I've almost finished reading Joseph Wilson's book and along comes a completely new angle on the story. But there's something that I just can't figure out at all about this. Well, actually it's two things, but they're related. I must just be blinded by my prejudice.
Conservatives keep saying that the reason the White House kept telling reporters that Wilson's wife was CIA was because it discredited Wilson's objectivity since his wife was an expert in weapons of mass destruction, WMDs. In other words, the message White House officials were feeding the reporters was essentially, "You can't trust that Wilson. His wife's a WMD expert for the CIA. She's the one that recommended him for the Niger investigation."
What is there about that that I just don't get? Why does it discredit Wilson's objectivity even if his wife were somehow involved, which there's no evidence that she was...? But even if she was, why does that discredit Wilson's objective perspective? And this is especially true considering that Wilson was right about Niger. Why was it necessary to the White house to point out to the press that she was CIA?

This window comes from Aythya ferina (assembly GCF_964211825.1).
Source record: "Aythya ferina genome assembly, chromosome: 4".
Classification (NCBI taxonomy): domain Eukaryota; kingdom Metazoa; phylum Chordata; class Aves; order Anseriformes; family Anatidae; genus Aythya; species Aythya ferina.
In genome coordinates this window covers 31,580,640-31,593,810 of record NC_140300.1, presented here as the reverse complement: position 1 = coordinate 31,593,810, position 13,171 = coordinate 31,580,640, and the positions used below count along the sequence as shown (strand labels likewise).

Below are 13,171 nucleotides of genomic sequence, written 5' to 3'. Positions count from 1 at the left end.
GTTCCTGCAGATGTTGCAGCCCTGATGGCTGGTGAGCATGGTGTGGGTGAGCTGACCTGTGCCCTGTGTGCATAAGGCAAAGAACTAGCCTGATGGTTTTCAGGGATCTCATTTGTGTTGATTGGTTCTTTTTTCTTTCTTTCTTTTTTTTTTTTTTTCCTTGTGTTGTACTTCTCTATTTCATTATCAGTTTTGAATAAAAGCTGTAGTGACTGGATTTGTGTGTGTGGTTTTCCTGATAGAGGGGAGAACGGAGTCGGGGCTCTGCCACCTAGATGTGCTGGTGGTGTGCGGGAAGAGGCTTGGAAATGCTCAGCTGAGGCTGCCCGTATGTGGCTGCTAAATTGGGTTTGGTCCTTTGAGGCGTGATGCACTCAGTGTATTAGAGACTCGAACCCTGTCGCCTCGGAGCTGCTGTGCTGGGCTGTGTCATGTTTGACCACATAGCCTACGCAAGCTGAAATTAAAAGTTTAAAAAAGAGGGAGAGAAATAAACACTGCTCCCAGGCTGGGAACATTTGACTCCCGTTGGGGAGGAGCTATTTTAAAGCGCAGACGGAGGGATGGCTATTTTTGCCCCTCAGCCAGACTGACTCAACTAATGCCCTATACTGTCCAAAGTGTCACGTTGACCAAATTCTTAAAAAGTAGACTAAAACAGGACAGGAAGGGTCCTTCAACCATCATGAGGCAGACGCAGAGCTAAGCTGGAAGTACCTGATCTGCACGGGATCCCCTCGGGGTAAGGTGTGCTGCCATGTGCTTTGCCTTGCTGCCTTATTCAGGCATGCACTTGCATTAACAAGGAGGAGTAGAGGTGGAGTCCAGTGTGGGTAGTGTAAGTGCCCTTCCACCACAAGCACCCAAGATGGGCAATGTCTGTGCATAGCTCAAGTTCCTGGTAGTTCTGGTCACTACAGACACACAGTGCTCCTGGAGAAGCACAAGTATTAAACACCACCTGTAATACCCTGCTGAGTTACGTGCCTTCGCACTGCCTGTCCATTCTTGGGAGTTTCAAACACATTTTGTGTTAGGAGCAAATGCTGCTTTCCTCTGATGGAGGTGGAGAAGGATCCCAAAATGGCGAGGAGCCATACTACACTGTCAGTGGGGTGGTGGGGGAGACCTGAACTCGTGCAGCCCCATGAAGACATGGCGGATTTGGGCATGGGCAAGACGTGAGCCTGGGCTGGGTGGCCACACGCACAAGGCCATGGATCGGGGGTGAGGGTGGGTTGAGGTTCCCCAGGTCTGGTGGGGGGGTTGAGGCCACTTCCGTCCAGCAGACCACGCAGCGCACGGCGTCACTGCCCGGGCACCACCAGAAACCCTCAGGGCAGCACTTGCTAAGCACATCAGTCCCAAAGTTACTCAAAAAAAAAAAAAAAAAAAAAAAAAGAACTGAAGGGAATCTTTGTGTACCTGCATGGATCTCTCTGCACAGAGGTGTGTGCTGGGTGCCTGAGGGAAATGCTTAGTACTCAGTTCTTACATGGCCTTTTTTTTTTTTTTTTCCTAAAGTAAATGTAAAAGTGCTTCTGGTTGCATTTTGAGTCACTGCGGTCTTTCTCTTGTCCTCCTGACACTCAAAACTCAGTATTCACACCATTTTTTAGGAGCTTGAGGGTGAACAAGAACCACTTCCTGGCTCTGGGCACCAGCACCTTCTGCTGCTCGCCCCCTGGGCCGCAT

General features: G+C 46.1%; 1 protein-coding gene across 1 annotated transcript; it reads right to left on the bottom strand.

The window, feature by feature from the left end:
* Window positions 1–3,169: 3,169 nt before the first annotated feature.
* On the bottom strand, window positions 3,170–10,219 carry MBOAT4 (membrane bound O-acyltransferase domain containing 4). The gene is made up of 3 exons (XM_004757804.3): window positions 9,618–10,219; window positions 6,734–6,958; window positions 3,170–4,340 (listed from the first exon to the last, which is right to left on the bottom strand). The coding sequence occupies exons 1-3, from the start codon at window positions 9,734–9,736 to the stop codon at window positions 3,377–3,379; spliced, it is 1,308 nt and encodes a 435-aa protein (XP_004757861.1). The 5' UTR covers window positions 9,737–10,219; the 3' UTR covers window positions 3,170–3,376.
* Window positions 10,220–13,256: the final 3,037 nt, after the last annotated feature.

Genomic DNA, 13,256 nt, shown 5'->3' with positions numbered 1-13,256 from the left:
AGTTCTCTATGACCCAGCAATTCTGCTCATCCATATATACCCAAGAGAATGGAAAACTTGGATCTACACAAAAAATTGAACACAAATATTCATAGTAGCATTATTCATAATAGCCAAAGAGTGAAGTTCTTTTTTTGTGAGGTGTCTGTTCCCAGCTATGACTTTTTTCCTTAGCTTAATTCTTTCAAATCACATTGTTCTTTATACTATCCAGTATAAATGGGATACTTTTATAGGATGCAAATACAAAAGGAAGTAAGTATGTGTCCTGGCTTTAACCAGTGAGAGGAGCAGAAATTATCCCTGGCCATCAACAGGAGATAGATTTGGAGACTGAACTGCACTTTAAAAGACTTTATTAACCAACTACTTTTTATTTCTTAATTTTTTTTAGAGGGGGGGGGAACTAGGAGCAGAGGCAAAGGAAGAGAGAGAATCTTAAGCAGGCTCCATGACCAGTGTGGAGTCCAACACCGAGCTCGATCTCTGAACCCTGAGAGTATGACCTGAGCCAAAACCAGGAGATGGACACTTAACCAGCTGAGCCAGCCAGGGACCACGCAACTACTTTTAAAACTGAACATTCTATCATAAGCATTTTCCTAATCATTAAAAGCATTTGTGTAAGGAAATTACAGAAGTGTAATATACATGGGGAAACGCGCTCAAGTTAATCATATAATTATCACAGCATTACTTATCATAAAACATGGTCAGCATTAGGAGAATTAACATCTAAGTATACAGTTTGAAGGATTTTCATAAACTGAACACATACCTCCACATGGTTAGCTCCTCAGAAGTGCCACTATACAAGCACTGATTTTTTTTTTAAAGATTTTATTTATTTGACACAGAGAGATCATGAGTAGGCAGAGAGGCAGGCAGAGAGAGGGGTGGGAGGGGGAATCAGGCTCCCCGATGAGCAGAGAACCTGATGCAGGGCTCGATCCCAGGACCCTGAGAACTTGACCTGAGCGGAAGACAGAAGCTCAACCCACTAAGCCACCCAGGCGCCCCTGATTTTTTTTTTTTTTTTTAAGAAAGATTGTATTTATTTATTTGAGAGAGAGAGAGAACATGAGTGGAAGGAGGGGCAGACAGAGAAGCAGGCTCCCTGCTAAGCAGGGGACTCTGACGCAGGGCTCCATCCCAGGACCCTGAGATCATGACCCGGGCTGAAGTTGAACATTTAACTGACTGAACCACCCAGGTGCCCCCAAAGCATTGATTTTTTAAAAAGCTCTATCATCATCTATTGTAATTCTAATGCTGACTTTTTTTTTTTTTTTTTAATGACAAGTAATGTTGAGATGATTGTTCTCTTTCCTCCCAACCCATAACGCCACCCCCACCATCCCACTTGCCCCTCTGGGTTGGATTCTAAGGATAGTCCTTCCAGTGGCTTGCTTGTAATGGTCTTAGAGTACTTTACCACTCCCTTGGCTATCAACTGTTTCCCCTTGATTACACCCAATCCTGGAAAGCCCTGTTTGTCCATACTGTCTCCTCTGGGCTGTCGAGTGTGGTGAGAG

My second question, and again I must be blinded by my prejudice because I just can't imagine a good answer, is this. If, as the White House now claims, it was perfectly legitimate to do what they did, if Plame wasn't under cover as they claim she wasn't, and if they are innocent because they didn't know she was a covert operative, and if they didn't tell anyone she was, why did they then turn around and mislead the American public, the FBI, the President, and the Grand Jury about their involvement? Why didn't they just come out and tell the truth? Why did they hide the truth?
Even if all they were after was to discredit a political opponent, why did they hide the truth about their involvement if they all knew they hadn't broken any laws? Why did they keep secrets and let it fester into the mess it is today? Why did they deceive the investigators?
Anybody out there got any good ideas?